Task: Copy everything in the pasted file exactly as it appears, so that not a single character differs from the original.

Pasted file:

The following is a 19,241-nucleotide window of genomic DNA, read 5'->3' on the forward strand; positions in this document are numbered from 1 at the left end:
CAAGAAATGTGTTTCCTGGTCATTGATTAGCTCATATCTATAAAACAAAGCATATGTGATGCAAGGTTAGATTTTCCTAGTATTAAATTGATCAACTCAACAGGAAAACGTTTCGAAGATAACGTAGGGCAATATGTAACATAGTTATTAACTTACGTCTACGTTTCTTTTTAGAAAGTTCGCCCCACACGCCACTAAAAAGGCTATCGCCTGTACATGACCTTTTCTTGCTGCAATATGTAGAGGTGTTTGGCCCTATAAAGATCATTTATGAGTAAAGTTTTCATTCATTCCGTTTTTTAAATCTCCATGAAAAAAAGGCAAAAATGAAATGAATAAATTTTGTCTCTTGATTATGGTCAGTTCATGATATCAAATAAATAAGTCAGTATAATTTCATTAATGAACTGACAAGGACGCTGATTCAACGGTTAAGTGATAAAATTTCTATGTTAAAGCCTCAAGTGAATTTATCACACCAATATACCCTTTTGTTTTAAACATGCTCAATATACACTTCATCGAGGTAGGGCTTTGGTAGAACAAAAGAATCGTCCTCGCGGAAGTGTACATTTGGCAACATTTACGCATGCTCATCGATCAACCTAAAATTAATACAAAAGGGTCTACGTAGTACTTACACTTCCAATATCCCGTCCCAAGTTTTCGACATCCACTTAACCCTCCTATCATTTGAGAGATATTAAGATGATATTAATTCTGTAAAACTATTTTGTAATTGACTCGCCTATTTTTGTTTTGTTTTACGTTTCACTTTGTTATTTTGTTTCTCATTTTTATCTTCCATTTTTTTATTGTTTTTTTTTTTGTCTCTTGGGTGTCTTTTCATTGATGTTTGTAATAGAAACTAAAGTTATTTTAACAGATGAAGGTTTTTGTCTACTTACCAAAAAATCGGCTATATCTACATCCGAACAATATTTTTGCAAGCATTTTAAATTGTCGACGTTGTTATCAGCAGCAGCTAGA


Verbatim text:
The following is a 19,241-nucleotide window of genomic DNA, read 5'->3' on the forward strand; positions in this document are numbered from 1 at the left end:
CAAGAAATGTGTTTCCTGGTCATTGATTAGCTCATATCTATAAAACAAAGCATATGTGATGCAAGGTTAGATTTTCCTAGTATTAAATTGATCAACTCAACAGGAAAACGTTTCGAAGATAACGTAGGGCAATATGTAACATAGTTATTAACTTACGTCTACGTTTCTTTTTAGAAAGTTCGCCCCACACGCCACTAAAAAGGCTATCGCCTGTACATGACCTTTTCTTGCTGCAATATGTAGAGGTGTTTGGCCCTATAAAGATCATTTATGAGTAAAGTTTTCATTCATTCCGTTTTTTAAATCTCCATGAAAAAAAGGCAAAAATGAAATGAATAAATTTTGTCTCTTGATTATGGTCAGTTCATGATATCAAATAAATAAGTCAGTATAATTTCATTAATGAACTGACAAGGACGCTGATTCAACGGTTAAGTGATAAAATTTCTATGTTAAAGCCTCAAGTGAATTTATCACACCAATATACCCTTTTGTTTTAAACATGCTCAATATACACTTCATCGAGGTAGGGCTTTGGTAGAACAAAAGAATCGTCCTCGCGGAAGTGTACATTTGGCAACATTTACGCATGCTCATCGATCAACCTAAAATTAATACAAAAGGGTCTACGTAGTACTTACACTTCCAATATCCCGTCCCAAGTTTTCGACATCCACTTAACCCTCCTATCATTTGAGAGATATTAAGATGATATTAATTCTGTAAAACTATTTTGTAATTGACTCGCCTATTTTTGTTTTGTTTTACGTTTCACTTTGTTATTTTGTTTCTCATTTTTATCTTCCATTTTTTTATTGTTTTTTTTTTTGTCTCTTGGGTGTCTTTTCATTGATGTTTGTAATAGAAACTAAAGTTATTTTAACAGATGAAGGTTTTTGTCTACTTACCAAAAAATCGGCTATATCTACATCCGAACAATATTTTTGCAAGCATTTTAAATTGTCGACGTTGTTATCAGCAGCAGCTAGA